Tendon repair is surgery to repair damaged or torn tendons.
Repair of tendon
Tendon repair can be performed using:
- Local anesthesia (the immediate area of the surgery is pain-free)
- Regional anesthesia (the local and surrounding areas are pain-free)
- General anesthesia (the patient is asleep and pain-free)
The surgeon makes a cut on the skin over the injured tendon. The damaged or torn ends of the tendon are sewn together.
If the tendon has been severely injured, a tendon graft may be needed.
- In this case, a piece of tendon from the foot, toe, or another part of the body is often used.
- If needed, tendons are reattached to the surrounding tissue.
- The surgeon examines the area to see if there any injuries to nerves and blood vessels. When complete, the wound is closed.
If the tendon damage is too severe, the repair and reconstruction may have to be done at different times.
The surgeon will perform one operation to repair part of the injury, and then allow the hand to heal for a few weeks. Another surgery will be later done to complete the reconstruction and repair the tendon.
Why the Procedure Is Performed
The goal of tendon repair is to bring back normal function of joints or surrounding tissues following a tendon laceration.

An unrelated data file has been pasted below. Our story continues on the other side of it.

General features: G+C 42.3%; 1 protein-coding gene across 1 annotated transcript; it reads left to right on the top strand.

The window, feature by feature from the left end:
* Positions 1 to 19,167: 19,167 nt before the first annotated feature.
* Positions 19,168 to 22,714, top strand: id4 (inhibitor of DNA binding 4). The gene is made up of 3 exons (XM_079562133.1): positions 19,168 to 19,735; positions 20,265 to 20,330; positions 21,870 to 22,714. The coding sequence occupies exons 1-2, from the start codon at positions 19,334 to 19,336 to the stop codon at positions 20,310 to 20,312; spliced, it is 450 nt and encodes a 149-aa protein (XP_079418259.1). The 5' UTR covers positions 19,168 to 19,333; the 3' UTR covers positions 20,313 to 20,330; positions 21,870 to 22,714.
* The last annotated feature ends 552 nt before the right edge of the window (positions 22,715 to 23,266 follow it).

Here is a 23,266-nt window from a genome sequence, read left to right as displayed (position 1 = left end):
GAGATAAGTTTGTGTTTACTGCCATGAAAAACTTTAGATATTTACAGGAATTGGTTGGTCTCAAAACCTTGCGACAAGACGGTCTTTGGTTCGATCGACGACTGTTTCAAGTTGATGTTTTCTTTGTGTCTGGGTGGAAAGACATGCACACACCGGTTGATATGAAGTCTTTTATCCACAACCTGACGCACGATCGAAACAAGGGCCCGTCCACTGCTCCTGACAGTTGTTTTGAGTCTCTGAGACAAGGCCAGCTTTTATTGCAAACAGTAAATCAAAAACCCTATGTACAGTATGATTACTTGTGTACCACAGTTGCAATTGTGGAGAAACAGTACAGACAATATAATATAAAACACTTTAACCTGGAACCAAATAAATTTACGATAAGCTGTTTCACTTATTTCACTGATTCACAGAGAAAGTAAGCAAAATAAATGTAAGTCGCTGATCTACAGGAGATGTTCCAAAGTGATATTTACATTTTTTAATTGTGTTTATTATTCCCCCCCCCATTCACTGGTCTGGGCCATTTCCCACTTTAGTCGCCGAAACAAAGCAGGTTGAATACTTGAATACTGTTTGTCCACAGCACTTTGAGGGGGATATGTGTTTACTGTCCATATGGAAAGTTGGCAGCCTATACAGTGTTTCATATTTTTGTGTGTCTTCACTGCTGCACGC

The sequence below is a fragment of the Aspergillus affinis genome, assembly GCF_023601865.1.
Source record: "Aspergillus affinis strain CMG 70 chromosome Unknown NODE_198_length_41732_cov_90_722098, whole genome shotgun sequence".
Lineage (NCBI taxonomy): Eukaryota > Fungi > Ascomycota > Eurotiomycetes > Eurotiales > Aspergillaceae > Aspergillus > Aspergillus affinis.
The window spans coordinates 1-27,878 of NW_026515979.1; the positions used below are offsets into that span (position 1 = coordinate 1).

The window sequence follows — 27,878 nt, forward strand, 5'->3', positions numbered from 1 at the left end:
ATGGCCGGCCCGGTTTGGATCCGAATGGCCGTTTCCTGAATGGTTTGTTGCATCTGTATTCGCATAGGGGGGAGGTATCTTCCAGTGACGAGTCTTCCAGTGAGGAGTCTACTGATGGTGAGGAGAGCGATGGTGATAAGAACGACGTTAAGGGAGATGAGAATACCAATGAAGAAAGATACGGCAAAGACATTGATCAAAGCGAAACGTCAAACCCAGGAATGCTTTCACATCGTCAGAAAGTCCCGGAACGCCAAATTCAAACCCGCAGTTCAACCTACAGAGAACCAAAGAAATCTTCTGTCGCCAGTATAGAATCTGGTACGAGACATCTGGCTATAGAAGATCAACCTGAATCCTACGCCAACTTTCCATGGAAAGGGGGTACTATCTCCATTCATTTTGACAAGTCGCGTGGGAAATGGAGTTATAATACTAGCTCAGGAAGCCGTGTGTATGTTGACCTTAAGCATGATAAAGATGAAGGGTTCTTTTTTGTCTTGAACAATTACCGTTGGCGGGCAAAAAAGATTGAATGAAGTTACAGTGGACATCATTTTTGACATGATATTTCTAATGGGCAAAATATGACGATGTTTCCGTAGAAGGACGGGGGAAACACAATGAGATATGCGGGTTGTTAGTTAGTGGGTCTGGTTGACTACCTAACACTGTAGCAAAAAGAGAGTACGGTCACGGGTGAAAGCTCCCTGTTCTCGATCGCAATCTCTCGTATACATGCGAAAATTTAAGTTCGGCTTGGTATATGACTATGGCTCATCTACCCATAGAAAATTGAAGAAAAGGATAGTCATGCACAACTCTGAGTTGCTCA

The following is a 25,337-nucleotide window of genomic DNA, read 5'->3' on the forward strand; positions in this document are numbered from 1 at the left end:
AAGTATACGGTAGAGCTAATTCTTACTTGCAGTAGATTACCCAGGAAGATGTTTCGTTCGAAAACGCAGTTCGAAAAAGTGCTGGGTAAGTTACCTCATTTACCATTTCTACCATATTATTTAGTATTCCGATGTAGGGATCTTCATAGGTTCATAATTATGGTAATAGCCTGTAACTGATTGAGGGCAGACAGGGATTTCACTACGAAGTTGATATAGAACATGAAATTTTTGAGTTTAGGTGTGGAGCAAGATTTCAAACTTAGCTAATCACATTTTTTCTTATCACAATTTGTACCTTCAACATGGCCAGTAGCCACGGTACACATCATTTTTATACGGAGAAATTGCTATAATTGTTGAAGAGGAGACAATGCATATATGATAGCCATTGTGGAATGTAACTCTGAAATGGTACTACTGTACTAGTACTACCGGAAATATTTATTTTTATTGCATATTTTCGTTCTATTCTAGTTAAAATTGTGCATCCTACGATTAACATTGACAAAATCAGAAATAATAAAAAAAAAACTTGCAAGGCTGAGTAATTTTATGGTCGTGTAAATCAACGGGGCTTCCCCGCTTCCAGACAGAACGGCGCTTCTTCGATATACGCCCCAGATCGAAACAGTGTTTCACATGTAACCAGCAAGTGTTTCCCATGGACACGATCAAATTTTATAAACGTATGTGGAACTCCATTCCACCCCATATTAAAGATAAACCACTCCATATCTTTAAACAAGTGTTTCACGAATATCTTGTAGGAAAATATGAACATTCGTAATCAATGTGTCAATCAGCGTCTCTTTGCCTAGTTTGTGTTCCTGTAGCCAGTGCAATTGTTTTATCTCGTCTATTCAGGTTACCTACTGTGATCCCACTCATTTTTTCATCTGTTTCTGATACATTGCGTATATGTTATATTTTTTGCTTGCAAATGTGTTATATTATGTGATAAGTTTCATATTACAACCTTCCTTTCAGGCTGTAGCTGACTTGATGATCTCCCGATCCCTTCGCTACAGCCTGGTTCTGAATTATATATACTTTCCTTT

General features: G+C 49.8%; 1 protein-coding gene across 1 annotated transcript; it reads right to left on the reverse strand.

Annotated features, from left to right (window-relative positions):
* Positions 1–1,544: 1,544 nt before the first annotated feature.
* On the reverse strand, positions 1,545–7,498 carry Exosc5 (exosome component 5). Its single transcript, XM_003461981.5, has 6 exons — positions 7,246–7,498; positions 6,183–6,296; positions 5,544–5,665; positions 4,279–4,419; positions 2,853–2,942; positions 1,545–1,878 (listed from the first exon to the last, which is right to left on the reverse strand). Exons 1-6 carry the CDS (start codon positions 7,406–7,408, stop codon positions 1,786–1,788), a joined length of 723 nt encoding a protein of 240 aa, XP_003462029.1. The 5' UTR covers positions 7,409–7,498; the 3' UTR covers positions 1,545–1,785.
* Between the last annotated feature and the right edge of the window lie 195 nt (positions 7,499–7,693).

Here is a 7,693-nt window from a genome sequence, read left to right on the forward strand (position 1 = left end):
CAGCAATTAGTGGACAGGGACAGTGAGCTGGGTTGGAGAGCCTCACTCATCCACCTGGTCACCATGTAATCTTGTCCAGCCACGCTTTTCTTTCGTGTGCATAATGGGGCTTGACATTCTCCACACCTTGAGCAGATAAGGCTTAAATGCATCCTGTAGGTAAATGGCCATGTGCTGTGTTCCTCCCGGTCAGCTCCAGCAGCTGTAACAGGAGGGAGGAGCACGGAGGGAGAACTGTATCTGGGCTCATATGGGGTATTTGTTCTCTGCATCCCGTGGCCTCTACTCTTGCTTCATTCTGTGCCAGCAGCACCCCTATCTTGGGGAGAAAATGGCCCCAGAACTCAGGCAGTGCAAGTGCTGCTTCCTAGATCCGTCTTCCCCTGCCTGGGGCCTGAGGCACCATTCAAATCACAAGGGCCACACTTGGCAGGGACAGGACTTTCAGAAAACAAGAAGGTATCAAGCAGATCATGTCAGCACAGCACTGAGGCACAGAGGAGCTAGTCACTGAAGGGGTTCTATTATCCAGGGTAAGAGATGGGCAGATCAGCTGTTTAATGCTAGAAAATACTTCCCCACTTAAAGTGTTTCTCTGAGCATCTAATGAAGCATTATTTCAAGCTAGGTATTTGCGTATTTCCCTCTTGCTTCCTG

Risks for any anesthesia include:
- Reactions to medications
- Problems breathing
Risks for any surgery include:
Additional risks for tendon repair surgery include:
- Scar tissue formation that prevents smooth movements
- Pain that does not go away
- Partial loss of use in the involved joint
- Stiffness of the joint
After the Procedure
Tendon repairs can often be done in an outpatient setting. Hospital stays, if any, are short.
Healing may take 6 - 12 weeks. During that time the injured part may need to be kept still in a splint or cast. Typically, movement is returned gradually with therapy to protect the tendon as it heals.
Treatment after surgery is often needed to minimize scar tissue and maximize the use of the injured area.
Most tendon repairs are successful with proper physical therapy, resulting in functional joint use.
Sokolove PE. Extensor and flexor tendon injuries in the hand, wrist, and foot. In: Roberts JR, Hedges JR, eds. Clinical Procedures in Emergency Medicine. 5th ed. Philadelphia, Pa: Saunders Elsevier; 2009:chap 48.
Linda J. Vorvick, MD, Medical Director and Director of Didactic Curriculum, MEDEX Northwest Division of Physician Assistant Studies, Department of Family Medicine, UW Medicine, School of Medicine, University of Washington. C. Benjamin Ma, MD, Assistant Professor, Chief, Sports Medicine and Shoulder Service, UCSF Department of Orthopaedic Surgery. Also reviewed by David Zieve, MD, MHA, Medical Director, A.D.A.M. Health Solutions, Ebix, Inc.
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